British Police History

There have always been robbers but we didn't always have cops. The history of the British Police force is a varied one. Here's how Peel's Boys in Blue came to lay down the law.

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THE LONG ARM OF THE LAW

The first steps in policing the country came in 1361 with the Justice of the Peace Act. In each county, three or four men were appointed to 'arrest, take and chastise' offenders.

REVOLUTIONARY CHANGES

The Industrial Revolution caused a huge influx of people from the country to cities. With it came poverty, which caused a law and order crisis. Into this chaos came Henry Fielding, who formed the first paid police force, known as The Runners.

THE BOW STREET RUNNERS

The Bow Street Runners were a small, plain-clothed force that started in 1750. They sought help from the public by publishing descriptions of criminals. By 1805, The Runners were joined by the Bow Street Horse Patrol, who helped to clear London of highwaymen.

PEELERS AND BOBBIES

Sir Robert Peel changed policing forever with The Metropolitan Police Bill of 1829. He approved a force of 95 constables, 88 sergeants and 20 inspectors. By 1856, over 200 police forces were established in England and Wales.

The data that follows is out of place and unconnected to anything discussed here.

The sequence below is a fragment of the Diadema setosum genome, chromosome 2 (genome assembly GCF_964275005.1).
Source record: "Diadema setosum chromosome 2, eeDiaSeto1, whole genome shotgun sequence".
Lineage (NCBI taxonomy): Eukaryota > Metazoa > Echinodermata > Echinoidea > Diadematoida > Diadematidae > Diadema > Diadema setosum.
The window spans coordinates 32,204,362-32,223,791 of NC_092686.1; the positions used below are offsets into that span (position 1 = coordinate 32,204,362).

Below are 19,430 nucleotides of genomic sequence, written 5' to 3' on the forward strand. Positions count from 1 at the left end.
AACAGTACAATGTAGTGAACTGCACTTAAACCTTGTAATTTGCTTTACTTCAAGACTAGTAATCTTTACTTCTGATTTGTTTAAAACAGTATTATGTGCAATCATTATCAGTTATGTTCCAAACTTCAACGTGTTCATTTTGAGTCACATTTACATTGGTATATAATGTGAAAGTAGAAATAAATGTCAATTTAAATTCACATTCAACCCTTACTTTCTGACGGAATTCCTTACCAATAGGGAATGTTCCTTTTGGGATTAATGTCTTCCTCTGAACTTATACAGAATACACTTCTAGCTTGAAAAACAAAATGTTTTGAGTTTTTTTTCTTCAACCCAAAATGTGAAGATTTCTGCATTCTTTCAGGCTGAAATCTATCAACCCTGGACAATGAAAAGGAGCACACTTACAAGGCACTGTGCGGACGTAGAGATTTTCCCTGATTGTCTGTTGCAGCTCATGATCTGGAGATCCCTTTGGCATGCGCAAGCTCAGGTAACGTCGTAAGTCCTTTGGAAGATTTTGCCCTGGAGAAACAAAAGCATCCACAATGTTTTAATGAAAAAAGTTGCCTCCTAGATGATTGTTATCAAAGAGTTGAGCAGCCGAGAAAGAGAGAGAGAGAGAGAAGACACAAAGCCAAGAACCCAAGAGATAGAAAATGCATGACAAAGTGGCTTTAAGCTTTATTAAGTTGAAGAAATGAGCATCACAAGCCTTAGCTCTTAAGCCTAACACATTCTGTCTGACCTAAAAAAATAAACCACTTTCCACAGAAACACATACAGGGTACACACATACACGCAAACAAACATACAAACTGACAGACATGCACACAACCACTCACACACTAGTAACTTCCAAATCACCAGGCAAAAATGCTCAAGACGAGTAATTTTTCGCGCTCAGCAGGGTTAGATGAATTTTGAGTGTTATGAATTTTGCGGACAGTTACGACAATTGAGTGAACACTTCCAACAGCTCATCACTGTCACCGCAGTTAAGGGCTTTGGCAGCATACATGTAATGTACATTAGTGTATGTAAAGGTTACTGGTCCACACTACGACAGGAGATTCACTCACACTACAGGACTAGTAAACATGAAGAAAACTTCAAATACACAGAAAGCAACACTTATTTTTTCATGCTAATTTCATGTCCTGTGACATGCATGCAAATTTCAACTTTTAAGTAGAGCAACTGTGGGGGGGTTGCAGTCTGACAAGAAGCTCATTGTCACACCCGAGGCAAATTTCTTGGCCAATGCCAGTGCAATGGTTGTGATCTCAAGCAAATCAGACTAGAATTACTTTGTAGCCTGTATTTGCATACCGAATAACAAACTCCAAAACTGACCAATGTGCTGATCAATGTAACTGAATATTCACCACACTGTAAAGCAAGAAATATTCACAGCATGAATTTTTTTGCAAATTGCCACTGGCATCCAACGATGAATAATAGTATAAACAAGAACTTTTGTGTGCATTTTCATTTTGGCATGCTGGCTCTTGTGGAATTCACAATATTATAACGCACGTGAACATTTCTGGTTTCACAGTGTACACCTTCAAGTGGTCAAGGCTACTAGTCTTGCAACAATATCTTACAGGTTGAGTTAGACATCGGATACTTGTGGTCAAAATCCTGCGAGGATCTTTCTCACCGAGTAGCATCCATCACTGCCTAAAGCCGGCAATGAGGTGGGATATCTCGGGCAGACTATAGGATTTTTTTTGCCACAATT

UNIFORMED TRUNCHEONS

People hated the new Police so much that uniforms were designed to make them look like civilians. Wearing dark blue coats and a collar with their Constable's Number, they carried truncheons and a rattle to raise the alarm. By 1864, helmets were introduced and whistles replaced rattles.

THE ORIGINAL JAM JAR

In 1858, the first Police vehicle was horse-drawn, later secure police vehicles were introduced. They were called originally Black Marias; a special area in the yard of Bow Street Police Court was reserved for the loading and unloading of Marias.

POLICEWOMEN

It wasn't until 1914 that women joined the police ranks when men were away fighting in World War I. In 1915, Edith Smith was sworn in as the first policewoman with powers of arrest.